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Southwest Airlines Is Removing Peanuts As A Snack Option: Here’s Why

Travelers Today       By    MJ De Castro

Updated: Jul 17, 2018 08:07 PM EDT

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Southwest Airlines passengers will no longer be able to get peanut on their flights starting this summer. This was done to protect people with allergies.

The low-cost carrier announced that it will stop serving nuts on board its aircraft starting on Aug. 1. The airline is one of the large carriers which has bid goodbye to the favorite packet snack because some of its passengers suffer from peanut allergies, which can make way for life-threatening reactions.

In a statement, the airline said that the snack will forever be part of its history and DNA. However, the difficult decision to discontinue its serving was done to ensure a better onboard experience for everyone, especially those who are allergic to it.

The airline has offered peanuts since the early 1970s and has consistently been giving it to passengers since about 1980.

Food and Drug Administration reported that in the country, over 2,000 hospitalizations and 150 deaths are caused each year by severe allergic reactions to selected food items.

Southwest Airlines said that it will still continue to serve complimentary snacks which include pretzels, veggie chips, cookies, and corn chips, on longer routes. The company hopes to please its customers who are sad to see their favorite peanut snack go.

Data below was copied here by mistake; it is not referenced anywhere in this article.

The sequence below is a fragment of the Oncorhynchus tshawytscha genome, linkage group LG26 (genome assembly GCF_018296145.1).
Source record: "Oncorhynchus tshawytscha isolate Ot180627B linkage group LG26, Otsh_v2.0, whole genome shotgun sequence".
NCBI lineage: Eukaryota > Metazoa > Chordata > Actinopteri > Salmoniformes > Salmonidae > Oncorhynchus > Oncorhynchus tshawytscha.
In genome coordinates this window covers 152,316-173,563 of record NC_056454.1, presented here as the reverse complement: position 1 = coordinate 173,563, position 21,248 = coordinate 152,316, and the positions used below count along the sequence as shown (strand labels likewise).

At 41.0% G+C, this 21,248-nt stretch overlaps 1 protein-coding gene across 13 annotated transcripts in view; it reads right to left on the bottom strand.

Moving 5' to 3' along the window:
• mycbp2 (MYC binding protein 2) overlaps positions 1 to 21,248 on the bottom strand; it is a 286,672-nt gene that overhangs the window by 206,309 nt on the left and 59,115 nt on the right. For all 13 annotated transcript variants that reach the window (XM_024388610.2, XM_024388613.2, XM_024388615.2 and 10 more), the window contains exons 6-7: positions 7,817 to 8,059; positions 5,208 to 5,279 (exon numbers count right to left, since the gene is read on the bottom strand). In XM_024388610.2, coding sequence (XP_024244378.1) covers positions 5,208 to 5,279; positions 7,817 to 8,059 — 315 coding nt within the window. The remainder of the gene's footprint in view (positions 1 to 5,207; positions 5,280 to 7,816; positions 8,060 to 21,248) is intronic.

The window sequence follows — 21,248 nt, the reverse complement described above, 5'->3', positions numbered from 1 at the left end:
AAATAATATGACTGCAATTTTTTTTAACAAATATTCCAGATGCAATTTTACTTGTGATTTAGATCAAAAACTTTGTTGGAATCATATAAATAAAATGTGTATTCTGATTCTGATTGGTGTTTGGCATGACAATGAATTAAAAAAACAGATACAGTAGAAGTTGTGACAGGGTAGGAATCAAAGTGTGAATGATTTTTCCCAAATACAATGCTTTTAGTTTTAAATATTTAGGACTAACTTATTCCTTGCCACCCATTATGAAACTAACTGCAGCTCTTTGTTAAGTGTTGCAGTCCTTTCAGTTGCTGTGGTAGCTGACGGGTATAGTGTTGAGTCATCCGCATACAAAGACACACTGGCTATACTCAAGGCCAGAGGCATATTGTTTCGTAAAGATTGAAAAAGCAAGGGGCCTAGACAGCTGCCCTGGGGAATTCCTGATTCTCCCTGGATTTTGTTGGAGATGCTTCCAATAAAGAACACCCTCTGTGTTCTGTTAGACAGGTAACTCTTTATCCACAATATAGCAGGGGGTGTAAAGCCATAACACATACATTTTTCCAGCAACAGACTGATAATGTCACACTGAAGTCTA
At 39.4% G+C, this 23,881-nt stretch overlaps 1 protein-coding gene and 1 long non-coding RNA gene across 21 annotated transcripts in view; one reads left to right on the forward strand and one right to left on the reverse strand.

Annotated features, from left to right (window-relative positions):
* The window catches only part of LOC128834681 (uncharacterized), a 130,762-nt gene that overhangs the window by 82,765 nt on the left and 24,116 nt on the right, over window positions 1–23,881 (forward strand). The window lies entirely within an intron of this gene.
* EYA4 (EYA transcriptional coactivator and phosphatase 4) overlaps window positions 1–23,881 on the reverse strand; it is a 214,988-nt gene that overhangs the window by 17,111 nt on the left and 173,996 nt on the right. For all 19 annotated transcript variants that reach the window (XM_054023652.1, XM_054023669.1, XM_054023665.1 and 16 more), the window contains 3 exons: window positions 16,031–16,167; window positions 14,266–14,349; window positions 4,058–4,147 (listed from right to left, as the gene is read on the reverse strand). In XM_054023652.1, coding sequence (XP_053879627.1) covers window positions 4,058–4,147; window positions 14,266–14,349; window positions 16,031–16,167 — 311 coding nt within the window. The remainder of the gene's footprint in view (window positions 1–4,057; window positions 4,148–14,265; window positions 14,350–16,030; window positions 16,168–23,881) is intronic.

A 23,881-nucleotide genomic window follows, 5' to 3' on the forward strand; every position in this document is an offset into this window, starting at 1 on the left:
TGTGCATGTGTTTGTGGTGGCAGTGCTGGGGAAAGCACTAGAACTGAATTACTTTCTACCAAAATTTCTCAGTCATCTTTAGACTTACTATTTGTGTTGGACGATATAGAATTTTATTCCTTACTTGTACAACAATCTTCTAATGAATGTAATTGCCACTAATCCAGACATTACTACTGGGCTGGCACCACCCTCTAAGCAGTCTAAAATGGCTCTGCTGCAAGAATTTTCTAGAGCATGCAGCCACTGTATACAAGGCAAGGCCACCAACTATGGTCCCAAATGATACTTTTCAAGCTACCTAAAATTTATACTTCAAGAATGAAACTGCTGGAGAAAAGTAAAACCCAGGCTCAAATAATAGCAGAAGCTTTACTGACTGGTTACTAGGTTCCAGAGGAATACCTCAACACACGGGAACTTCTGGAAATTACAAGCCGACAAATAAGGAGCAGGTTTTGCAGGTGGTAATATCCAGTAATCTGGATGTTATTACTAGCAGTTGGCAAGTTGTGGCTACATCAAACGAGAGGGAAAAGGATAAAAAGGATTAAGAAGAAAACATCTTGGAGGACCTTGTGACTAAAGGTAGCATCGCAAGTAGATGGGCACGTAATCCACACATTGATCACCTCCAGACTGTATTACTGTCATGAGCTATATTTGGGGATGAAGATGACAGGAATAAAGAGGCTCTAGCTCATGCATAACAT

The airline envisions to create a safe environment where all of its customers, including those with peanut-related allergies, feel at ease and welcome on every flight.

How Other Airlines Cope With Peanut Allergy

Airlines including United and American has also stopped serving peanuts on board its flights. However, both airlines still warn its passengers that some snacks and food may still contain nuts or other ingredients which some passengers may be allergic to. The airlines cannot guarantee that each flight will be free of peanuts.

On the other hand, Delta Airlines said that it won't serve nuts on board if a passenger will notify about his or her allergy. It also allows its passengers to board early to clean their seats and trays for any dash amounts of the food.

Southwest also said that customers should not fail to take note of their peanut allergy whenever they are booking a flight.

Disagreeing Body

Peanut industry group National Peanut Board has disagreed with Southwest's decision.

According to a statement, the board said that it is disappointed to learn about the news, especially because the airline considers it as a part of its history.

The group added that it is an unnecessary step which will disappoint many airline customers. It is also not at par with the latest rules such as allowing passengers to pre-board flights to be able to wipe down seats. This benefits the 1 percent of Americans with peanut allergy.

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allergy, food, Air travel
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